1. True
    2. False


  1. In the chart below, both suppliers have the same average lead time. If you want equivalent service levels against the planned lead time in your planning system for these suppliers, which of the following describes the lead time input to the planning system for these suppliers:
    1. Lead times for both suppliers should be the same
    2. Lead time for supplier 1 needs to be greater than lead time for supplier 2
    3. Lead time for supplier 2 needs to be greater than lead time for supplier 1








  1. In the chart below, data is provided on the predominant source of variability (demand or supply). Based on this data, would you recommend investing resources in:
    1. Improving forecasting
    2. Improving supplier performance with supplier development initiatives



  1. Operations Strategy is:
    1. selecting the portfolio of buffers to support the business strategy
    2. a waste of time
    3. lean, six sigma, and theory of constraints

Measures Alignment


Problem # 2:  (Measures Alignment)                                                                       [6 points total]


A contract manufacturer of food ingredients built an entire marketing campaign around best in class responsiveness. The dominant measures they used in operations were capacity utilization and earned hours. They didn’t measure lead-time, service level, or average days late. Based on the measurements they had, they knew utilization was very high (97%+). Based on complaints from the sales force, they believed customer service was poor.  Using the Factory Physics Framework, please describe why it appears the company’s operations strategy does not support its business strategy.












Inventory Analysis




Problem 3:  (Inventory Analysis)                                                                           [10 points total]


Use the chart below:





  1. What is actual inventory and service level? (2 points)



  1. Is the current actual for inventory and service level optimal? Why or why not? (3 points)



  1. Name two optimal points (service level, inventory $$):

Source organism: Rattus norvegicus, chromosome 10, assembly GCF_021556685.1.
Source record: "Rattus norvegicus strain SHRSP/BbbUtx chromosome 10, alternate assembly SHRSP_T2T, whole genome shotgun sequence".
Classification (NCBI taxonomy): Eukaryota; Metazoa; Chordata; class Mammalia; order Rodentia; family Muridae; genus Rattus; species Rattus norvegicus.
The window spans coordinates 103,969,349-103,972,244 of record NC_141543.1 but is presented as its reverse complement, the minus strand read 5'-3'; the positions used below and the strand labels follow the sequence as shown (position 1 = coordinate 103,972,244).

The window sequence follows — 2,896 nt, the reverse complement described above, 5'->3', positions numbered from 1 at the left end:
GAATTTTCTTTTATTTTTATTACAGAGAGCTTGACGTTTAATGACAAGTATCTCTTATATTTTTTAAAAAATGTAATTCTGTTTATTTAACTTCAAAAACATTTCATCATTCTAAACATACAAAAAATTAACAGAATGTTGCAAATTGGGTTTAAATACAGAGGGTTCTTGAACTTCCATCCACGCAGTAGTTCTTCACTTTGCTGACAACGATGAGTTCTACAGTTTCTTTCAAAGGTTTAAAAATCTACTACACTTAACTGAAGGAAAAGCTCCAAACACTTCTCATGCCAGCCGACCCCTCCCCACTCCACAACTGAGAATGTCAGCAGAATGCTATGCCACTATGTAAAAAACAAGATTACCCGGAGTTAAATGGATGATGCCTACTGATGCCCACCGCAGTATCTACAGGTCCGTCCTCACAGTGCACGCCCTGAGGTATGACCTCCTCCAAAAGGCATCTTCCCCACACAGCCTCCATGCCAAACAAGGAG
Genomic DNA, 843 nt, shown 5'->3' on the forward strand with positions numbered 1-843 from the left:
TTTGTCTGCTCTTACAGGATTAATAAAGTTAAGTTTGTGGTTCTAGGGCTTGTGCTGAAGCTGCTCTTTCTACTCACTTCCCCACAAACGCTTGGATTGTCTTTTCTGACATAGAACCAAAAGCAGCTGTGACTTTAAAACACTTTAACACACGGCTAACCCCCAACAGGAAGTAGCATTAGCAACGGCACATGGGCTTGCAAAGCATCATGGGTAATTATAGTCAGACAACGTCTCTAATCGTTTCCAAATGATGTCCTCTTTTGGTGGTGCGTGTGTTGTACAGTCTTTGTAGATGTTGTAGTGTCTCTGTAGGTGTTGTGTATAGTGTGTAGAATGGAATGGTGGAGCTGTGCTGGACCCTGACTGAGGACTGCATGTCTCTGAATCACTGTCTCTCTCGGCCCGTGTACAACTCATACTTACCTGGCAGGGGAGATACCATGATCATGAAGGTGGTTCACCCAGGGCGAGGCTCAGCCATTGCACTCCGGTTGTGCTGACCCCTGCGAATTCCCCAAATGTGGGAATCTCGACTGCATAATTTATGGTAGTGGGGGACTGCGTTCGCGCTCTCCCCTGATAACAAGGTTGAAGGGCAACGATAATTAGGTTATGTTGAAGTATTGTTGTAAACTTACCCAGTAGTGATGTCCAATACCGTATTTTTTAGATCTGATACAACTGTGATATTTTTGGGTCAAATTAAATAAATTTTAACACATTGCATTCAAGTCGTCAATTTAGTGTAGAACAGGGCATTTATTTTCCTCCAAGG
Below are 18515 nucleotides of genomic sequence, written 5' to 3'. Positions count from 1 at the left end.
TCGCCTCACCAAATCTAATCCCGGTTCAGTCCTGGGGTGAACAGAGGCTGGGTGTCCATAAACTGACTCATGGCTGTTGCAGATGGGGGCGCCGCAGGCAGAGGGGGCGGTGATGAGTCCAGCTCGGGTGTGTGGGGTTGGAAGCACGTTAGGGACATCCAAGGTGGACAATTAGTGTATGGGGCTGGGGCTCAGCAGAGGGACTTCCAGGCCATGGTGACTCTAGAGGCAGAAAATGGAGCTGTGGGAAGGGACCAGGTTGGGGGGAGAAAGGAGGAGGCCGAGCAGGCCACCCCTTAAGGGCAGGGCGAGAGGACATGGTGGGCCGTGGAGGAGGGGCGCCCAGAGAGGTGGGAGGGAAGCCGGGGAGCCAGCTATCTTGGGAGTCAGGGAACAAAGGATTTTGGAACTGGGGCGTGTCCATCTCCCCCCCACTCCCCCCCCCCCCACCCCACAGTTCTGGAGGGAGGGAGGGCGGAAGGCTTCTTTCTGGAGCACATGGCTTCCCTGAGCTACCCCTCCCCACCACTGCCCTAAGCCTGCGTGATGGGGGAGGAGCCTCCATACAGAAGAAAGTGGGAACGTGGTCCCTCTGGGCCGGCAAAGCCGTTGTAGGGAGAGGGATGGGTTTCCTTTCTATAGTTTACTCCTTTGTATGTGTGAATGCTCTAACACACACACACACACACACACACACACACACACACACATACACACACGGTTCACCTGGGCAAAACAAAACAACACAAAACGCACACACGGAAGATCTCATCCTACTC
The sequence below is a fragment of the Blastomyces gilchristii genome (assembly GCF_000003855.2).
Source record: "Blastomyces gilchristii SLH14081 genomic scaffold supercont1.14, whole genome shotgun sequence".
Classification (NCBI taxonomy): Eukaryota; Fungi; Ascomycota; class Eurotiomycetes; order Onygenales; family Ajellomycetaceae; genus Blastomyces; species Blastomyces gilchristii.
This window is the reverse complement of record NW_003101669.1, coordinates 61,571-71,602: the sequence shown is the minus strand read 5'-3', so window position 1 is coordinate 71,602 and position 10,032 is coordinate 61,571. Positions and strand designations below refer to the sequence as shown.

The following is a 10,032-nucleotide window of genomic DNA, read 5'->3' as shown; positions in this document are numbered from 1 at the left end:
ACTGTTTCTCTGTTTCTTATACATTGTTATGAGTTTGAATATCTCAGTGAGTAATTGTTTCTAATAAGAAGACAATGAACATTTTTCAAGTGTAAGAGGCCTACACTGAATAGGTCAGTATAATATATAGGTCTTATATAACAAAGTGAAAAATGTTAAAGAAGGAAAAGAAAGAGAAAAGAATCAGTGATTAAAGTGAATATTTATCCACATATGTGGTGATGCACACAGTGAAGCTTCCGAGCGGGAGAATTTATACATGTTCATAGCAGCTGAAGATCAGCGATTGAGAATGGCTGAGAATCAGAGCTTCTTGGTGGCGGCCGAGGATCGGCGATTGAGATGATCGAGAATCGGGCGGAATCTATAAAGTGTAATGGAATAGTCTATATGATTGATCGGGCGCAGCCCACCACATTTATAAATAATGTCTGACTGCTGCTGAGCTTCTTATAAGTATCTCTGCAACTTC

Inventory Strategies


Problem #4:  (Inventory Strategies)                                                                      [10 points total]

Explain how a leader in operations could use the following three charts to develop and execute inventory strategy:





Business and Operations Strategies

Problem # 5:  (Business and Operations Strategies)                                            [10 points total]


In class, we discussed that key elements of deploying the Factory Physics Framework often include:

  1.  Aligning Operations Strategy with Business Strategy
  2.  Determining the Portfolio of Buffers at a Strategic Level
  3.  Assessment of Utilization
  4.  Finding the Bottleneck
  5.  Using a WIPCAP
  6.  Reviewing opportunities to optimize inventory including “Common Components for Assemble to Order”
  7.  Setting Lead-times using the Concept of Due Date Quoting


Please discuss why each of these is important to analyze an operation and how it could be used in an analysis of the following medical device manufacturing business:


A Multi-Billion Dollar Medical Devices Company produces devices which are assemblies. Given the critical nature of delivery of devices to hospital and doctors, medical device companies do not want to stock out.  This medical device company in this case was plagued by long lead-times (2 months) and poor service (50%) from its internal plants to its distribution centers. The distribution centers compensated for the poor performance by holding a large inventory (order of magnitude in hundreds of millions) buffer of Finished Goods inventory in its warehouses.  This tied up valuable cash that could be used for R&D to fuel future growth. Below is a picture of a Demand-Stock-Flow diagram for the current process:

Business and Operations Strategies


Problem # 6:  (Business and Operations Strategies)                                            [10 points total]


In the final CSUITE case in-class, the company was losing money due to lost sales when its lead-time expanded well beyond the industry standard of 25 days based on the following operations data:





Changes were made to achieve the following financial and service outlook:


Please describe the changes below that resulted in this outcome in terms of their impact on variability and the portfolio of buffers (inventory, capacity and time):

  • Improve Yield on Miyano
  • Convince customers to place year-long blanket orders on retainers, cinch plungers, cuff locks and a few swiss other parts
  • Avoiding adding costly capacity buffers for new machines
  • Overtime is a good flexible capacity level (model on FANUC, Miyano, Sodick to see overtime vs. inventory vs. cycle time)
  • Set a lead-time of 24 days compared to current industry standard of 25 days



Operations Management

Last Updated on February 11, 2019 by EssayPro